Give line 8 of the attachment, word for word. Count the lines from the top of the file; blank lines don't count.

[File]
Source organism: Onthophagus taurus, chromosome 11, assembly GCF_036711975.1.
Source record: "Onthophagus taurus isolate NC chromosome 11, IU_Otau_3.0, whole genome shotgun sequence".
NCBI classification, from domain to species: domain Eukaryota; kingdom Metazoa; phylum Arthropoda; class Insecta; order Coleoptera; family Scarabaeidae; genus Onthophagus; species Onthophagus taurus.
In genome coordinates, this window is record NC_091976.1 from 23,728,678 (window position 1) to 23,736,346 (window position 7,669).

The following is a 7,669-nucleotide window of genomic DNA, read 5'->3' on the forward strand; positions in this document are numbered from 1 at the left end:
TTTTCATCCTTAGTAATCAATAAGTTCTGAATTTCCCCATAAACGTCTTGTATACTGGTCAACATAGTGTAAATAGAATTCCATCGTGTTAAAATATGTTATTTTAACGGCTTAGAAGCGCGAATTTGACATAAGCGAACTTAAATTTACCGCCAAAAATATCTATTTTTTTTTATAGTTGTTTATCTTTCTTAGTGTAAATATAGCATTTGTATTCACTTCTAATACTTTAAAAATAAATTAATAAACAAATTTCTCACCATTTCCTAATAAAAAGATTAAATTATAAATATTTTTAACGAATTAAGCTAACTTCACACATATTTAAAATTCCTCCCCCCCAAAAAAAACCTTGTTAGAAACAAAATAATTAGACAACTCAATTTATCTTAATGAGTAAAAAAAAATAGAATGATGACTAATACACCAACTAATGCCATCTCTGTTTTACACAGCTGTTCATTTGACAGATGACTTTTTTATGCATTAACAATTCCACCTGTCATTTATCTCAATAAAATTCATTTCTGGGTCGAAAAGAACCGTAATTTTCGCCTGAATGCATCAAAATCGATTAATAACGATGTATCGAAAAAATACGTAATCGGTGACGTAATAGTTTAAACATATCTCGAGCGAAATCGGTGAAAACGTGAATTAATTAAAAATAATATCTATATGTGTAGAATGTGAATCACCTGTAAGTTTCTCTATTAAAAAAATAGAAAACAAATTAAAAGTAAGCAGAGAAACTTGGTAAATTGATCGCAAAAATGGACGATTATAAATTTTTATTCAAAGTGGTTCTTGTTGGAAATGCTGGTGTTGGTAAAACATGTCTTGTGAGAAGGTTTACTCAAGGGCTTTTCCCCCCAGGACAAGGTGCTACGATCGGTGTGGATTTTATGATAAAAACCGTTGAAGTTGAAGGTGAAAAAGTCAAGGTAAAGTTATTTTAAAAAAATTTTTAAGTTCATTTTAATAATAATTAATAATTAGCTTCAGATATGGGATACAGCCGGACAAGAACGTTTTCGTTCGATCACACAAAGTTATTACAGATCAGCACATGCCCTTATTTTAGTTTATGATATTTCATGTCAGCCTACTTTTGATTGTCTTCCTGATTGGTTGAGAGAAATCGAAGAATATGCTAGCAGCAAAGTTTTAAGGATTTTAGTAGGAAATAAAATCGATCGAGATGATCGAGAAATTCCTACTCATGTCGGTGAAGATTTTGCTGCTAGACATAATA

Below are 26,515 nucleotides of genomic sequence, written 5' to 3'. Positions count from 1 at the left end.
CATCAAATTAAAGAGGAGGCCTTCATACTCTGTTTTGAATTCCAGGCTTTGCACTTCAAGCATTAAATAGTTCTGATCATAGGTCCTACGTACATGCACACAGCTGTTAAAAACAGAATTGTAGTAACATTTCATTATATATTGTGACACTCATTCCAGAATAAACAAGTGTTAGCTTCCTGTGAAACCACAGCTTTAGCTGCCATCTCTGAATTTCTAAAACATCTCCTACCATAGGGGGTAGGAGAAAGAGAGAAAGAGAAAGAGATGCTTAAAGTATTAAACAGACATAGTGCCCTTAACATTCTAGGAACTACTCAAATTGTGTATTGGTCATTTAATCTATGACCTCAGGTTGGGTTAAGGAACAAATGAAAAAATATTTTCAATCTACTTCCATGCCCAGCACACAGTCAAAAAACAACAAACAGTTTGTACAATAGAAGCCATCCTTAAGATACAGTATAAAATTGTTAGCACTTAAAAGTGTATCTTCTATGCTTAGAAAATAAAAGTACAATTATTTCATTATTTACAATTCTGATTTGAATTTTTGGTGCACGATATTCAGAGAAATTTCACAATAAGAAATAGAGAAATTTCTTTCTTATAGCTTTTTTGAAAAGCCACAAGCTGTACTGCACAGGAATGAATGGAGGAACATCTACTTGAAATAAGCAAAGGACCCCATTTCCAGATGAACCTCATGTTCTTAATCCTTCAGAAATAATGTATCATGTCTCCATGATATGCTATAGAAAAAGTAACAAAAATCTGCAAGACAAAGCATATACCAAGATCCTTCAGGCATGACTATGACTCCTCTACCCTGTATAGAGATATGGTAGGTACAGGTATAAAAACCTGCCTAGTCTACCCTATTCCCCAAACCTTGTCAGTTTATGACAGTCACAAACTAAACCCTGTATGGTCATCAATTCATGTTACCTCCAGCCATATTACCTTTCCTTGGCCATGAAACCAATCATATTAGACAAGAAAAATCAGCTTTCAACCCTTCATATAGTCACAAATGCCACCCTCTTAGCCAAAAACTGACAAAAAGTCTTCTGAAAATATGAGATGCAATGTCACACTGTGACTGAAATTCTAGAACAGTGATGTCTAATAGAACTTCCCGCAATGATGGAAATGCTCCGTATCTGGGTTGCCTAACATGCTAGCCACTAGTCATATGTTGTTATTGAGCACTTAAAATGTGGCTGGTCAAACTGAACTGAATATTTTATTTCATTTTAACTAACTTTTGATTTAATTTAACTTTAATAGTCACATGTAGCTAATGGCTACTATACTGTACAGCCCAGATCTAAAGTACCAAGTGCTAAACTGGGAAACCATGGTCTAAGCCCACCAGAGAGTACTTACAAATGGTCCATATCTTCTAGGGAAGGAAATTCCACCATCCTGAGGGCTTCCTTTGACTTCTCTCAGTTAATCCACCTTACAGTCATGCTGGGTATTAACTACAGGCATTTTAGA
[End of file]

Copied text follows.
CATCAAATTAAAGAGGAGGCCTTCATACTCTGTTTTGAATTCCAGGCTTTGCACTTCAAGCATTAAATAGTTCTGATCATAGGTCCTACGTACATGCACACAGCTGTTAAAAACAGAATTGTAGTAACATTTCATTATATATTGTGACACTCATTCCAGAATAAACAAGTGTTAGCTTCCTGTGAAACCACAGCTTTAGCTGCCATCTCTGAATTTCTAAAACATCTCCTACCATAGGGGGTAGGAGAAAGAGAGAAAGAGAAAGAGATGCTTAAAGTATTAAACAGACATAGTGCCCTTAACATTCTAGGAACTACTCAAATTGTGTATTGGTCATTTAATCTATGACCTCAGGTTGGGTTAAGGAACAAATGAAAAAATATTTTCAATCTACTTCCATGCCCAGCACACAGTCAAAAAACAACAAACAGTTTGTACAATAGAAGCCATCCTTAAGATACAGTATAAAATTGTTAGCACTTAAAAGTGTATCTTCTATGCTTAGAAAATAAAAGTACAATTATTTCATTATTTACAATTCTGATTTGAATTTTTGGTGCACGATATTCAGAGAAATTTCACAATAAGAAATAGAGAAATTTCTTTCTTATAGCTTTTTTGAAAAGCCACAAGCTGTACTGCACAGGAATGAATGGAGGAACATCTACTTGAAATAAGCAAAGGACCCCATTTCCAGATGAACCTCATGTTCTTAATCCTTCAGAAATAATGTATCATGTCTCCATGATATGCTATAGAAAAAGTAACAAAAATCTGCAAGACAAAGCATATACCAAGATCCTTCAGGCATGACTATGACTCCTCTACCCTGTATAGAGATATGGTAGGTACAGGTATAAAAACCTGCCTAGTCTACCCTATTCCCCAAACCTTGTCAGTTTATGACAGTCACAAACTAAACCCTGTATGGTCATCAATTCATGTTACCTCCAGCCATATTACCTTTCCTTGGCCATGAAACCAATCATATTAGACAAGAAAAATCAGCTTTCAACCCTTCATATAGTCACAAATGCCACCCTCTTAGCCAAAAACTGACAAAAAGTCTTCTGAAAATATGAGATGCAATGTCACACTGTGACTGAAATTCTAGAACAGTGATGTCTAATAGAACTTCCCGCAATGATGGAAATGCTCCGTATCTGGGTTGCCTAACATGCTAGCCACTAGTCATATGTTGTTATTGAGCACTTAAAATGTGGCTGGTCAAACTGAACTGAATATTTTATTTCATTTTAACTAACTTTTGATTTAATTTAACTTTAATAGTCACATGTAGCTAATGGCTACTATACTGTACAGCCCAGATCTAAAGTACCAAGTGCTAAACTGGGAAACCATGGTCTAAGCCCACCAGAGAGTACTTACAAATGGTCCATATCTTCTAGGGAAGGAAATTCCACCATCCTGAGGGCTTCCTTTGACTTCTCTCAGTTAATCCACCTTACAGTCATGCTGGGTATTAACTACAGGCATTTTAGA